"Games fade from the memory but results stay," said Valeriy Lobanovskiy whose application of scientific principles to football made world-beaters of Dynamo Kyiv.
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• Most decorated coach in the former Soviet Union and independent Ukraine and a 1988 UEFA European Championship runner-up as USSR coach.
• Won 13 national league titles, nine domestic cups and two European Cup Winners' Cups in three spells with Dynamo Kyiv.
• Nurtured three Ballon d'Or winners: Oleg Blokhin (1975), Igor Belanov (1986) and Andriy Shevchenko (2004).
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- Johann Cruyff: the man who reinvented Barcelona
- Vicente del Bosque: Madrid and Spain's soft power
- Sir Alex Ferguson: United's master tactician
- Helenio Herrera: the king of catenaccio
- Udo Lattek: Bayern's 1970s kingpin
- Rinus Michels: the architecht of 'total football'
- José Mourinho: the 'Special One'
- Arrigo Sacchi: master of the Italian renaissance
The expert testimony
"Lobanovskiy's influence on me was so profound that I still often see him in my dreams. He did not divide players into defenders and attackers but developed a range of skills in all of us. He used me for pressing and blocking other teams' attacks, and also demanded that I read the game and attack from the best positions. The most important thing I learned from him is that you can only get results when you believe in yourself."
Andriy Shevchenko, former Dynamo Kyiv and Ukraine striker
"What he did for the development of football is beyond words. He was always ahead of his time, creating top-class teams first in the 70s and 80s and then in the late 90s. He is spoken about with respect the world over."
Franz Beckenbauer, former Bayern and West Germany player and coach
"Do I consider Lobanovskiy one of my teachers? Very much so. I listened to his lectures and took notes, just like my other colleagues, as early as the 1980s. He was, and remains, a coaching guru."
Marcello Lippi, former Juventus and Italy coach
"Lobanovskiy's teams were football machines that neutralised opponents physically and with tactical discipline. He was a ground-breaker. I was never ashamed to study his reports in detail and adopt his methods. It is very difficult to overestimate his contribution to the development of world football."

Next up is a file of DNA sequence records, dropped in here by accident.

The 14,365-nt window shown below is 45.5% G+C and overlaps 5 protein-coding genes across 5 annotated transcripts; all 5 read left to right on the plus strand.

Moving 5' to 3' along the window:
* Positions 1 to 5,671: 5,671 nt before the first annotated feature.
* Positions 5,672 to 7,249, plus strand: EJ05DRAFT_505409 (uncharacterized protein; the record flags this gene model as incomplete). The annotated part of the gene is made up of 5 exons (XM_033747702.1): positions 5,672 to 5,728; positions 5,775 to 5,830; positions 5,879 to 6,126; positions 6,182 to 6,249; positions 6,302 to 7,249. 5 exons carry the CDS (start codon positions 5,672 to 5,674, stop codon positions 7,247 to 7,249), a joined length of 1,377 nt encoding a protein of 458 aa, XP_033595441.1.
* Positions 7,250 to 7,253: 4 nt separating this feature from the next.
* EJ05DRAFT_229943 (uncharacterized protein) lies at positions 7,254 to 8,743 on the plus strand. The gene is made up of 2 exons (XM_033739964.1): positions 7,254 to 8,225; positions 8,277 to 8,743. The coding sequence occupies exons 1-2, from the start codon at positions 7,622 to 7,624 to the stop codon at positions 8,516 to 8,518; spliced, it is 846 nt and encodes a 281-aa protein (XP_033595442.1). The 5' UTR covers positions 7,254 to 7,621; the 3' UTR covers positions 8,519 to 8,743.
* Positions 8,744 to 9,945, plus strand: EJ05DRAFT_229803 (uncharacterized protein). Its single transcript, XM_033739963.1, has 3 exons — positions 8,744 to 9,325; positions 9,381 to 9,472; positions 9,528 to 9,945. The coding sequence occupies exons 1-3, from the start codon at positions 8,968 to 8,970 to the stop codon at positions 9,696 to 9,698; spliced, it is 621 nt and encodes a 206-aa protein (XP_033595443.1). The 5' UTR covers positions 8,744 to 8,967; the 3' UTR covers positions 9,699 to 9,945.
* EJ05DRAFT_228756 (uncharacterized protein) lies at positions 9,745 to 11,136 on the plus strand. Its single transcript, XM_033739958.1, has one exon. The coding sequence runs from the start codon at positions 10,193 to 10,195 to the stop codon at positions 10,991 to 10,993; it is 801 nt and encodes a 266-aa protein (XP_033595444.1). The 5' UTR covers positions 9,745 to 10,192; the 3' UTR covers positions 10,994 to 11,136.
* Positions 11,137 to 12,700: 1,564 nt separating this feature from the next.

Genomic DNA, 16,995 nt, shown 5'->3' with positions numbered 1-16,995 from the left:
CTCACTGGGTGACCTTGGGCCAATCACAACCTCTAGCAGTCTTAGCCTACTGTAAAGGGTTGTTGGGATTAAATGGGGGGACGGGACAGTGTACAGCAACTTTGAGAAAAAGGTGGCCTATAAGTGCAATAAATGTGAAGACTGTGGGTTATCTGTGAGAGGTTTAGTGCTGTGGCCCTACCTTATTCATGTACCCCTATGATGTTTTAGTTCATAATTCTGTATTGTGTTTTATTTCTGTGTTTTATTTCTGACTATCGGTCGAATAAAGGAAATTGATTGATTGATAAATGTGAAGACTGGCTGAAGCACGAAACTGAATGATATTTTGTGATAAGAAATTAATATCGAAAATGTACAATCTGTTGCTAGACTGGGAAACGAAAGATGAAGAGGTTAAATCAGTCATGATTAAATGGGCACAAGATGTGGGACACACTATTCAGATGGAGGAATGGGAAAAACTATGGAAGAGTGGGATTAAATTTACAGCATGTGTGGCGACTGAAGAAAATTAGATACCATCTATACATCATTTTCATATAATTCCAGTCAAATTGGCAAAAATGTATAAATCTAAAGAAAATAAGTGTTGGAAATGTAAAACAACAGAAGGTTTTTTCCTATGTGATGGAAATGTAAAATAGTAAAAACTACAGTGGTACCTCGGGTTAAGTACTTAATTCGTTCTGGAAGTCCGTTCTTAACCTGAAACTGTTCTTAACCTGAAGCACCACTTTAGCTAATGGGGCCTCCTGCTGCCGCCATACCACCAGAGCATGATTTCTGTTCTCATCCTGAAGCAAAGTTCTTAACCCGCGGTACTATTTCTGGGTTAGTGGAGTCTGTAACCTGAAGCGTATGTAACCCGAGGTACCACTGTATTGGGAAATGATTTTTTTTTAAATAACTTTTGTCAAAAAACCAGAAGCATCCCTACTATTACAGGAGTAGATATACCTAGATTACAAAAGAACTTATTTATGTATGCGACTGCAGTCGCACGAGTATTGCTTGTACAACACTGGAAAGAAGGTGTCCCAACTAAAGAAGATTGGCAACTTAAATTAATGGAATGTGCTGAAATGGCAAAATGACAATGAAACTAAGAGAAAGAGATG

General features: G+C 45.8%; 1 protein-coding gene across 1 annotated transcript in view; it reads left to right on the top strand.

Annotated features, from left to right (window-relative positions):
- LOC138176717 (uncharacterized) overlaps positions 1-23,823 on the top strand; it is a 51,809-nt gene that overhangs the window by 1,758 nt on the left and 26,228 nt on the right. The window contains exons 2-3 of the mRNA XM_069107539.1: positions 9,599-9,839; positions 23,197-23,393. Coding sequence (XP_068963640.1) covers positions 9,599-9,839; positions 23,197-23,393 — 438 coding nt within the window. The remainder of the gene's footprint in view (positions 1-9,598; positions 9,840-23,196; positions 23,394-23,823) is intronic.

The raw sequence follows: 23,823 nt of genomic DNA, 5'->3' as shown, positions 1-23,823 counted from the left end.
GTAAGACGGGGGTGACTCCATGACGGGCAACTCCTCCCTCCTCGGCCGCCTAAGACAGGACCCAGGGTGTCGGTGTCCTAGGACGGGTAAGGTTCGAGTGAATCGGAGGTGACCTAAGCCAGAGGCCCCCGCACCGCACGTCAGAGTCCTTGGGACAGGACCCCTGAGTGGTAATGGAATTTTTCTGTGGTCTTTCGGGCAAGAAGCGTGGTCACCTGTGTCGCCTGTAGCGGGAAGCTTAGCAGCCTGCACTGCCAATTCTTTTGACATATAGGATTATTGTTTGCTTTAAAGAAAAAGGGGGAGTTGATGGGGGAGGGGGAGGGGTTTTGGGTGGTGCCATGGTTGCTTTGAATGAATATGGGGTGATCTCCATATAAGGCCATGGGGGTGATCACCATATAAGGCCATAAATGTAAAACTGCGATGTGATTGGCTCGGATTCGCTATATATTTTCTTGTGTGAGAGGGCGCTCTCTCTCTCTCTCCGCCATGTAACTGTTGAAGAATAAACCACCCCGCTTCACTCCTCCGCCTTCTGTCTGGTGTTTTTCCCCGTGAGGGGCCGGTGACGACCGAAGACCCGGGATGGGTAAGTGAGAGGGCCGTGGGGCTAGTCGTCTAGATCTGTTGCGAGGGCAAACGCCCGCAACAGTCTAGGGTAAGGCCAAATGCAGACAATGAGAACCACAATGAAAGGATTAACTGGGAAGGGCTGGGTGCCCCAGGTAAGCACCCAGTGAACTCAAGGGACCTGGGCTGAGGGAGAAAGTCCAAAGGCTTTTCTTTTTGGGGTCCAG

Luis Aragonés, former Spain coach, UEFA EURO 2008 winner
The back story
A left-winger with a strange speciality – scoring direct from corners – Lobanovskiy helped his home-town club Dynamo win their first Soviet championship in 1961, but moved into coaching by the age of 30, steering Dnipro Dnipropetrovsk into the top division. Returning to Dynamo in 1973, he broke Russian sides' dominance of the Soviet First League and led Dynamo to continental glory in the 1974/75 Cup Winners' Cup – and repeated the feat in 1986. He died in 2002; Dynamo's stadium, and a street in Kyiv, are now named after him.
A visionary on the training field (where he introduced interval training combining high intensity and low-intensity periods), Lobanovskiy's 'system football' demanded a high-pressing style with players capable of operating in different positions. Players with the right attributes were schooled in his ways from academy age, ensuring the great Dynamo teams could adapt to his brilliant in-game formation changes, with their focus on destroying opponents on the break.
The take-home quotes
"Football is like a military conflict where both sides have the same goal – to win."
"Games fade from the memory but results stay. Spectacular attacking football? I do not understand what it is."
"A system does not guarantee success, but it gives a much better chance of success than making it up as you go along."
"If a player doesn't understand that the most important thing in football is how to play without the ball, there is nothing you can do. You have to do without them."
"Principles should not be betrayed – they should be improved."